Math, numbers and statistics were never my forte. However, in our
industry, numbers often reflect more than just calculations.
Numbers can tell us how much free chlorine is available in our
pools, whether our pools are properly balanced, and whether our
pools and programs actually make a profit.
In Prince George’s County, we serve more than 820,000
residents, with 79 percent of those residents representing
African-American and Hispanic/Latino communities. So, if the
swimming abilities of these two populations have been proven to be
significantly lower than other groups, what does this data mean to
our department’s aquatics facilities and programs?
Well, it could mean the potential exists for a higher rate of
emergency responses to near-drownings at our pools, prompting the
need for increased focus on staff training and lifeguard vigilance.
It also could mean lower registrations and participation in
learn-to-swim programs, prompting the need for additional outreach
and resources to support the community’s need.
What does this data mean for your organization?
Over the past two years, our industry has been presented with
startling statistics around minority participation in aquatics and
their abilities to swim. Nearly 70 percent of African-Americans
have low to no swimming ability, and nearly 60 percent of
Hispanic/Latinos have low to no swimming ability, according to the
Minority Swim Constraints Phase II/University of Memphis, May 2010,
study as presented to USA Swimming. What these statistics meant to
me and my organization was a “call to action.” That
meant a shift in how we prioritize and fund aquatics programs for
youths, and making these services a part of our department’s
core recreation program.
Specifically, I began working with my team to develop outreach
programs targeting minority populations. I began writing this
column for Aquatics International to bring more attention
to this issue within the aquatics industry. I also began presenting
at national conferences to further educate professionals on the
need to engage minorities in aquatics programs and services within
the parks and recreation and aquatics industries.
Last fall, while presenting with my colleagues at a national
conference, we received very positive feedback regarding the need
for more information and tips on engaging minorities in aquatics
programs. One of the main points of the presentation was to discuss
several statistics surrounding minority swimming abilities and also
to relate this information to the expected population changes in
the United States over the next 30 to 40 years.
This was my first time presenting this information, and I expected
positive as well as “constructive” feedback from
attendees. Fortunately, most of the feedback was positive. But
there was one constructive comment from an attendee that stuck with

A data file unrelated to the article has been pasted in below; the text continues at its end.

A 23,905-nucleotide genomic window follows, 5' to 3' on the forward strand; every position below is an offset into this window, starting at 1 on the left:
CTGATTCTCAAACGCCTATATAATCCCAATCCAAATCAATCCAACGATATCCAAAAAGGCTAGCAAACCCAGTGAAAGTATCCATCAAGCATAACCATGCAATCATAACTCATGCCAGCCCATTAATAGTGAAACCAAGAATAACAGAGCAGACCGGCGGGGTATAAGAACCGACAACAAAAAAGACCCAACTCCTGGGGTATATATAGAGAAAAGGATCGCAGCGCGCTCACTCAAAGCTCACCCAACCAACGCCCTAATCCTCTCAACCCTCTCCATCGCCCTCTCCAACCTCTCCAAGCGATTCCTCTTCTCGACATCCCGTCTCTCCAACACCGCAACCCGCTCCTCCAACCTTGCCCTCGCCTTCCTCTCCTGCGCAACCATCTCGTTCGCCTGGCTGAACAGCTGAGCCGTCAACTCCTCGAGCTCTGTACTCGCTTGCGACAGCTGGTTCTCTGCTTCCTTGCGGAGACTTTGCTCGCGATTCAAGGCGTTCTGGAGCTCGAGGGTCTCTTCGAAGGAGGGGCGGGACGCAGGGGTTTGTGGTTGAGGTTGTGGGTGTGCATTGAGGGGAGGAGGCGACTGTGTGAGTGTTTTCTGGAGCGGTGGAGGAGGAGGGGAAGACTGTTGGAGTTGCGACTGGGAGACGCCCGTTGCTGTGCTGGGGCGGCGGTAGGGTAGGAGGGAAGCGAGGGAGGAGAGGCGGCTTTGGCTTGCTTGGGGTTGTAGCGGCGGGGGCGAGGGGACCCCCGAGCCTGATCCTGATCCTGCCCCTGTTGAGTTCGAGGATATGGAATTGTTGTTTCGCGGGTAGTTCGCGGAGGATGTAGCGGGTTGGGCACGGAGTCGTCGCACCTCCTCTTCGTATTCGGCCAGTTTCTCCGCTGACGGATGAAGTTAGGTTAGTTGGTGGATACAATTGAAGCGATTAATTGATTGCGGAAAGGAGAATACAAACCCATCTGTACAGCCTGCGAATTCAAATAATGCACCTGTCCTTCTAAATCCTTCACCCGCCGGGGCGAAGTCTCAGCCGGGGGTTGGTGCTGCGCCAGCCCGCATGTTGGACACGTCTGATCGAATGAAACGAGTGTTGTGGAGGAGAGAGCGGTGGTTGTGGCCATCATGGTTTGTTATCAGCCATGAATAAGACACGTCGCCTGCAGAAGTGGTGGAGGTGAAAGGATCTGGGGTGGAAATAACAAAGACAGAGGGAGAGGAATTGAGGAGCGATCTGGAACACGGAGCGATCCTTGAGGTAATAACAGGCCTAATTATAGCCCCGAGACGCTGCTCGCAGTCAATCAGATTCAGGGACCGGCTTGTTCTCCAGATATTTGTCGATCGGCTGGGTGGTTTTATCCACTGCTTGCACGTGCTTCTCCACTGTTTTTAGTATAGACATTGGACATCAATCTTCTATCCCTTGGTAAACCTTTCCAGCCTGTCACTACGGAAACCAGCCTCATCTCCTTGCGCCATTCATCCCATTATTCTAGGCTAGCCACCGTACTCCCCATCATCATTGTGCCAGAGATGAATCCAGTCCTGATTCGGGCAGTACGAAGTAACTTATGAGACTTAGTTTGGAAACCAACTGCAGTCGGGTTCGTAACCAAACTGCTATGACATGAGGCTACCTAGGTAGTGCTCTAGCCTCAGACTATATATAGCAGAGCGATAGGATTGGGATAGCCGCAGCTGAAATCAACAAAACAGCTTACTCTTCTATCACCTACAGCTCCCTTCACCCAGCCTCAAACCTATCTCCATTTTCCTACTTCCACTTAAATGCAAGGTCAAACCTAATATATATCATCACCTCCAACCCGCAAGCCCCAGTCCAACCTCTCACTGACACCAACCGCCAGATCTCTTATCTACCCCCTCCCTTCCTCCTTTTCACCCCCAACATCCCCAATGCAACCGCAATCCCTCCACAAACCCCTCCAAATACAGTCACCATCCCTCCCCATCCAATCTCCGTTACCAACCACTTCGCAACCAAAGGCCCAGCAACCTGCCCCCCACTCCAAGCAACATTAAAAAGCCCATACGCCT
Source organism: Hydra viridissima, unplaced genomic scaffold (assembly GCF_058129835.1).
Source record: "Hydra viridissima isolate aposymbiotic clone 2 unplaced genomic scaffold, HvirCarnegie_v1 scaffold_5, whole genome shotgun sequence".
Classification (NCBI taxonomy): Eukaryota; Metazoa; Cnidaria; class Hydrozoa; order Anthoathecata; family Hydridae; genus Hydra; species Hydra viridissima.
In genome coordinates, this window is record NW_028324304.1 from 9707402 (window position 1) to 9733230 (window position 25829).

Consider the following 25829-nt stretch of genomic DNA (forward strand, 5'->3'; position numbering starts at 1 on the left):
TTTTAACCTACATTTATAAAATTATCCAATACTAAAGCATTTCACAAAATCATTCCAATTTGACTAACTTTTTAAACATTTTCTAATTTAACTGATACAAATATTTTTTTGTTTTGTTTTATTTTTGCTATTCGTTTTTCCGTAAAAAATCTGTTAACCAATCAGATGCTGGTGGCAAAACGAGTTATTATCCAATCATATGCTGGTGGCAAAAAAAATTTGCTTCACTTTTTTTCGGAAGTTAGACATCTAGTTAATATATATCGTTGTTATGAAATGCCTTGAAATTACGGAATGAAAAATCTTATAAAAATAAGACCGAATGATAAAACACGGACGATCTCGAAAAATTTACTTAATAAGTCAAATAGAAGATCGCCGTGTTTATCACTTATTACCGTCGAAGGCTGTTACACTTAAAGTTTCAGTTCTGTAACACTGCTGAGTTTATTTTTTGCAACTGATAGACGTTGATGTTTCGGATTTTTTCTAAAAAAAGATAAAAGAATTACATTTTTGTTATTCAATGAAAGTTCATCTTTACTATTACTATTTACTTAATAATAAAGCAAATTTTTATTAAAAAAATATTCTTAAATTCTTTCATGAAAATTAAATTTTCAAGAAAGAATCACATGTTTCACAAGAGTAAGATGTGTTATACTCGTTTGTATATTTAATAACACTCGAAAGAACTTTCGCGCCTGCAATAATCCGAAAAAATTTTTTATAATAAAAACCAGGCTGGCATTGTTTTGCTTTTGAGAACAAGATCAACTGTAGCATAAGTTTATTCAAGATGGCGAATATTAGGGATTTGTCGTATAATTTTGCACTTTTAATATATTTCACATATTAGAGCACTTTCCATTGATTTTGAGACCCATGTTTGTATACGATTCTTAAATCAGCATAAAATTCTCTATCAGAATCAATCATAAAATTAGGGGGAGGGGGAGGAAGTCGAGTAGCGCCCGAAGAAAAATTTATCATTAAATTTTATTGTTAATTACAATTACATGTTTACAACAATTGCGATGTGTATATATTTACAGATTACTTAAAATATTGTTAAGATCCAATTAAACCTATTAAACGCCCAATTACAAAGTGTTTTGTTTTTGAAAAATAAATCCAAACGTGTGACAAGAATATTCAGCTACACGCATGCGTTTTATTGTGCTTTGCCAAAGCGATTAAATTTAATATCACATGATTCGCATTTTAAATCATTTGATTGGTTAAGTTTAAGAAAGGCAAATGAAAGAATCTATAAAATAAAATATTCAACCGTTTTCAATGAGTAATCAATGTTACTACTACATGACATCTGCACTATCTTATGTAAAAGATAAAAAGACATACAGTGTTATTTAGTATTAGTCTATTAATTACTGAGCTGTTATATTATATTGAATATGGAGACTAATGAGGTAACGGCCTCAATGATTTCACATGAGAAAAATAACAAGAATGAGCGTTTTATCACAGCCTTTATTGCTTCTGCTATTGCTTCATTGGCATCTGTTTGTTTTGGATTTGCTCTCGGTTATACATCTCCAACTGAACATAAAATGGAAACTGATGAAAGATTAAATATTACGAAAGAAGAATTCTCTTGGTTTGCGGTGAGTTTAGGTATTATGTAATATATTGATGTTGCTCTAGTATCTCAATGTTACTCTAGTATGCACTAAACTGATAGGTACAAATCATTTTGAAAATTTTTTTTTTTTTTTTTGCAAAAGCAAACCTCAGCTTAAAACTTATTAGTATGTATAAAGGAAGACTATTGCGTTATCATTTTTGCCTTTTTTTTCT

me the most: “Too many statistics mentioned.”
My initial thought to this feedback was, “Wow. … I
wonder which statistics this person felt were too much? And how
could they not look beyond the numbers to understand the potential
impact of these statistics on their organization or
After thinking more about this feedback, I realized that I have
much more work to do to translate these statistics into more
relatable information and situations for our industry.
It’s not enough for me to say that minorities are expected to
become the majority in 2042 and that the nation is projected to be
more than 54 percent minority by 2050, according to U.S. Census
projections. I have to break the statistics and information down
further and work to make the connections to real-life experiences
for our industry.
I realize that not every community is currently as diverse as
Prince George’s County. However, over the next 30 to 40
years, the makeup of our nation’s communities will begin to
look much different and reflect greater diversity. What is your
organization doing to prepare for this change? Have you begun to
look at ways to increase outreach to minority communities and
engage them in your programs? The greater our outreach, the greater
potential we have as aquatics professionals to reduce national
So, the next time you are reading or listening to a presentation
that contains what you think are “too many statistics and
projections,” try to look beyond the numbers and really
generate a connection for how these figures will impact your
organization, aquatics facilities, and community.
The numbers really do tell a story and can inspire change for how
we engage minorities in aquatics programs. Let’s not wait
until 2042 or 2050 before the statistics begin to actually mean
something more than just numbers and percentages.
Improving minority participation in aquatics is not just an urban
issue — it is a national issue. As aquatics professionals, we
have the power and resources to reduce these statistics. One lap at